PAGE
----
I would very much like if people began using more descriptive words on a regular basis. That being said, I'll toss out some "big" words that I particularly like, and use whenever I get the chance.  There may be more than one definition for each of these, but these are how I most use the words:

Plutocracy - A government of and by the wealthy.
Curmudgeonly - Being grouchy or bad-tempered.
Plebeian - Common or commonplace.
Trite - Stale, overused. (This isn't a truly big word but I don't hear it used very often)

I ran across a list compiled by the Worthless Word for the Day site. Most of these I'd not heard before, but some of them are great. Anyone else have any favorite 50 or 75 cent words they want to share?

Saturday, August 18, 2007

At least we know what's important to him

So we have American involvement in another country's civil war, the economy about to take a major dive, millions of Americans without any health care, an infrastructure that is crumbling around us, a military that is stretched so thin it's at the point of breaking, and what is Dear Leader worried about? Fashion.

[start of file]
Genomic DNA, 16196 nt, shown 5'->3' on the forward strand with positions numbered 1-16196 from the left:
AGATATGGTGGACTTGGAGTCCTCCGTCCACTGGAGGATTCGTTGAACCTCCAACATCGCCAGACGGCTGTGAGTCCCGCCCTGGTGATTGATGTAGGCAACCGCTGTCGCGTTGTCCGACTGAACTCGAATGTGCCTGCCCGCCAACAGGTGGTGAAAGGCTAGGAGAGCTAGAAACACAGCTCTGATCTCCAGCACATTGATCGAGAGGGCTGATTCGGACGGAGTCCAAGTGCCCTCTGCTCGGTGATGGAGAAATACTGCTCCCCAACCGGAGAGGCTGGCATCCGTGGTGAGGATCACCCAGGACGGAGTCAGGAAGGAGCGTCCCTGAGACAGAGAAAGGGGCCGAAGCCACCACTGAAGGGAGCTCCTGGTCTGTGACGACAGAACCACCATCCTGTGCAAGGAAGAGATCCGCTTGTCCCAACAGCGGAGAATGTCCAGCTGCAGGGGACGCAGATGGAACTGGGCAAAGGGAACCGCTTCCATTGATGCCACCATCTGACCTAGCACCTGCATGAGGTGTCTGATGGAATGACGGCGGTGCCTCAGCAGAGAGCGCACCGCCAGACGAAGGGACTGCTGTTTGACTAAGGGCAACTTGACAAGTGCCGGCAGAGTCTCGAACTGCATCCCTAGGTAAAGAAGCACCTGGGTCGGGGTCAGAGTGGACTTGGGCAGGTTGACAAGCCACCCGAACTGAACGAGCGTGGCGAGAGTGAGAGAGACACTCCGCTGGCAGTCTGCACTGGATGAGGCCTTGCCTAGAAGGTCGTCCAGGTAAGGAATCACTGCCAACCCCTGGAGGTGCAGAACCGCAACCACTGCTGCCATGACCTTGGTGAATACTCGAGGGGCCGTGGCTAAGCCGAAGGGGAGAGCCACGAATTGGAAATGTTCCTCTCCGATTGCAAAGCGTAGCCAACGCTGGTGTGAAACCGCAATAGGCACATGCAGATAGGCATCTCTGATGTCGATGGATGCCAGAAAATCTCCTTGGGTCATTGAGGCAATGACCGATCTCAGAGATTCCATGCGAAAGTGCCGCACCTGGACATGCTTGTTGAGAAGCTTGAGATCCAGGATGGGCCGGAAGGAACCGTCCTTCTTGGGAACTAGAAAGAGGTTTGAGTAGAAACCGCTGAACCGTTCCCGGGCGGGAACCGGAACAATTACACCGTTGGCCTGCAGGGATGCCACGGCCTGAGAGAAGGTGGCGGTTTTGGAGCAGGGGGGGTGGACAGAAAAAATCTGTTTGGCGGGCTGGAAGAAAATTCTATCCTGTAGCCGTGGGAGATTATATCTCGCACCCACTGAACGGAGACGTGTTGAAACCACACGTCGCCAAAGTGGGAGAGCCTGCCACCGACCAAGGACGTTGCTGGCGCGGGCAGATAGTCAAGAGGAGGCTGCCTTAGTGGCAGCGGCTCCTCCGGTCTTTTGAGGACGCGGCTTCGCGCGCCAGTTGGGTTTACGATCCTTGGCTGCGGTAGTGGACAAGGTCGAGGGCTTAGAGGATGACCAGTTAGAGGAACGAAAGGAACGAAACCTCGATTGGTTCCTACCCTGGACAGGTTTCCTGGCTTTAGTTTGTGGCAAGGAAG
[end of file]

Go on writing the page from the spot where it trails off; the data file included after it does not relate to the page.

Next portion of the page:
A two-bit newspaper, the Austin American-Statesman, wrote a style piece on Bush's attire while he's at his ranch. It's completely non-threatening and doesn't even come close to insulting him. (The article went up behind a registration wall in the last few minutes but maybe it will work for you all out there. The apparently offensive paragraphs are here.) However, with all the troubles in the world and at home, Bush decided that this article absolutely had to have his attention. He directed the White House deputy press secretary to call the author of the article and express his displeasure. Bush didn't pay this much attention to the August 6, 2001 memo entitled "Bin Ladin Determined to Strike in US." I guess the threat of a terrorist attack is nothing compared to his fashion sense being called into question. So this is the guy that's supposed to be keeping us safe? I thought he was supposed to be the hardened-by-war Mr. Tough Guy who can land on aircraft carriers while showing a big bulge. If so, that doesn't jibe with this kind of pettiness. 520 days and counting...